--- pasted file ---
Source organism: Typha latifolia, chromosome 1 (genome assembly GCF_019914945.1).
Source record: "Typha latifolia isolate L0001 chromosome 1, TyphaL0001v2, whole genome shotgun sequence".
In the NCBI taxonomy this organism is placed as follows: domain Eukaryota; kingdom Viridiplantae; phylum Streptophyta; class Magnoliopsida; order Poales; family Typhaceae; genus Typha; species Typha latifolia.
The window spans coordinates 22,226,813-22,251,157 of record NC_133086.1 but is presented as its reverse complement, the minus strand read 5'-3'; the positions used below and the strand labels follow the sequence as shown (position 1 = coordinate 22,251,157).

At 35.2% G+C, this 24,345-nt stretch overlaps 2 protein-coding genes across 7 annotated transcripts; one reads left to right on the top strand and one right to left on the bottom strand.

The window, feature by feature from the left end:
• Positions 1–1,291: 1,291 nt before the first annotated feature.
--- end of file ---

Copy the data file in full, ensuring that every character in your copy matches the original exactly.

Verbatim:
Source organism: Typha latifolia, chromosome 1 (genome assembly GCF_019914945.1).
Source record: "Typha latifolia isolate L0001 chromosome 1, TyphaL0001v2, whole genome shotgun sequence".
In the NCBI taxonomy this organism is placed as follows: domain Eukaryota; kingdom Viridiplantae; phylum Streptophyta; class Magnoliopsida; order Poales; family Typhaceae; genus Typha; species Typha latifolia.
The window spans coordinates 22,226,813-22,251,157 of record NC_133086.1 but is presented as its reverse complement, the minus strand read 5'-3'; the positions used below and the strand labels follow the sequence as shown (position 1 = coordinate 22,251,157).

At 35.2% G+C, this 24,345-nt stretch overlaps 2 protein-coding genes across 7 annotated transcripts; one reads left to right on the top strand and one right to left on the bottom strand.

The window, feature by feature from the left end:
• Positions 1–1,291: 1,291 nt before the first annotated feature.